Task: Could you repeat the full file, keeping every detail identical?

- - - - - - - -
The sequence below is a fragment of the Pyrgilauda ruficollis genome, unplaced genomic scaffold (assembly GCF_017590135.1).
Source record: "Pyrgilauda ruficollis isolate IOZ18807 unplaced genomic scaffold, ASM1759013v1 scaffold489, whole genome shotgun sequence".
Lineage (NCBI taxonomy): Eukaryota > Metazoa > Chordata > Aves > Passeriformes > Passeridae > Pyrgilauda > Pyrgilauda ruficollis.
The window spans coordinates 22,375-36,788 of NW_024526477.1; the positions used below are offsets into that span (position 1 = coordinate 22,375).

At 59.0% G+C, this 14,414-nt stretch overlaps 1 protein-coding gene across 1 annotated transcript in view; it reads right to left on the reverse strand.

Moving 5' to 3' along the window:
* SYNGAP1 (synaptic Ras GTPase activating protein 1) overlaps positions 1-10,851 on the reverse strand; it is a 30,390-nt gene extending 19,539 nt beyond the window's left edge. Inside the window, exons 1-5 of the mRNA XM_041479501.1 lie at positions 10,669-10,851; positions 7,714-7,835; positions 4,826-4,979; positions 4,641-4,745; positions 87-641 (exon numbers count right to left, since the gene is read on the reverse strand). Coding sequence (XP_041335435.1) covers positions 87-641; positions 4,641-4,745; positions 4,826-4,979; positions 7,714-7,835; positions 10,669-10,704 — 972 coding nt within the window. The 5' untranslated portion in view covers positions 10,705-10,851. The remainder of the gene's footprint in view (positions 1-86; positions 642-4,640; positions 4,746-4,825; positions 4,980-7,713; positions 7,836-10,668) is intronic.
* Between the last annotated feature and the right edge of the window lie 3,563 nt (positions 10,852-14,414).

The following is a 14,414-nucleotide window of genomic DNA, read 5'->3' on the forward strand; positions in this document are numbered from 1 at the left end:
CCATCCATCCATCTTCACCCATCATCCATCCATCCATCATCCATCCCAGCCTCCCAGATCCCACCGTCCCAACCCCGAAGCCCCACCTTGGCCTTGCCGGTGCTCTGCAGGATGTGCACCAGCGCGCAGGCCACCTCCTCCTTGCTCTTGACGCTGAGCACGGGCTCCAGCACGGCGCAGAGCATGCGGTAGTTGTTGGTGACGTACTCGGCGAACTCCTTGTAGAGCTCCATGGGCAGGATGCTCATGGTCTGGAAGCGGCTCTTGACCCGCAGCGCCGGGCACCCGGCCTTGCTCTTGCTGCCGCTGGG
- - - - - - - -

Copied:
The sequence below is a fragment of the Pyrgilauda ruficollis genome, unplaced genomic scaffold (assembly GCF_017590135.1).
Source record: "Pyrgilauda ruficollis isolate IOZ18807 unplaced genomic scaffold, ASM1759013v1 scaffold489, whole genome shotgun sequence".
Lineage (NCBI taxonomy): Eukaryota > Metazoa > Chordata > Aves > Passeriformes > Passeridae > Pyrgilauda > Pyrgilauda ruficollis.
The window spans coordinates 22,375-36,788 of NW_024526477.1; the positions used below are offsets into that span (position 1 = coordinate 22,375).

At 59.0% G+C, this 14,414-nt stretch overlaps 1 protein-coding gene across 1 annotated transcript in view; it reads right to left on the reverse strand.

Moving 5' to 3' along the window:
* SYNGAP1 (synaptic Ras GTPase activating protein 1) overlaps positions 1-10,851 on the reverse strand; it is a 30,390-nt gene extending 19,539 nt beyond the window's left edge. Inside the window, exons 1-5 of the mRNA XM_041479501.1 lie at positions 10,669-10,851; positions 7,714-7,835; positions 4,826-4,979; positions 4,641-4,745; positions 87-641 (exon numbers count right to left, since the gene is read on the reverse strand). Coding sequence (XP_041335435.1) covers positions 87-641; positions 4,641-4,745; positions 4,826-4,979; positions 7,714-7,835; positions 10,669-10,704 — 972 coding nt within the window. The 5' untranslated portion in view covers positions 10,705-10,851. The remainder of the gene's footprint in view (positions 1-86; positions 642-4,640; positions 4,746-4,825; positions 4,980-7,713; positions 7,836-10,668) is intronic.
* Between the last annotated feature and the right edge of the window lie 3,563 nt (positions 10,852-14,414).

The following is a 14,414-nucleotide window of genomic DNA, read 5'->3' on the forward strand; positions in this document are numbered from 1 at the left end:
CCATCCATCCATCTTCACCCATCATCCATCCATCCATCATCCATCCCAGCCTCCCAGATCCCACCGTCCCAACCCCGAAGCCCCACCTTGGCCTTGCCGGTGCTCTGCAGGATGTGCACCAGCGCGCAGGCCACCTCCTCCTTGCTCTTGACGCTGAGCACGGGCTCCAGCACGGCGCAGAGCATGCGGTAGTTGTTGGTGACGTACTCGGCGAACTCCTTGTAGAGCTCCATGGGCAGGATGCTCATGGTCTGGAAGCGGCTCTTGACCCGCAGCGCCGGGCACCCGGCCTTGCTCTTGCTGCCGCTGGG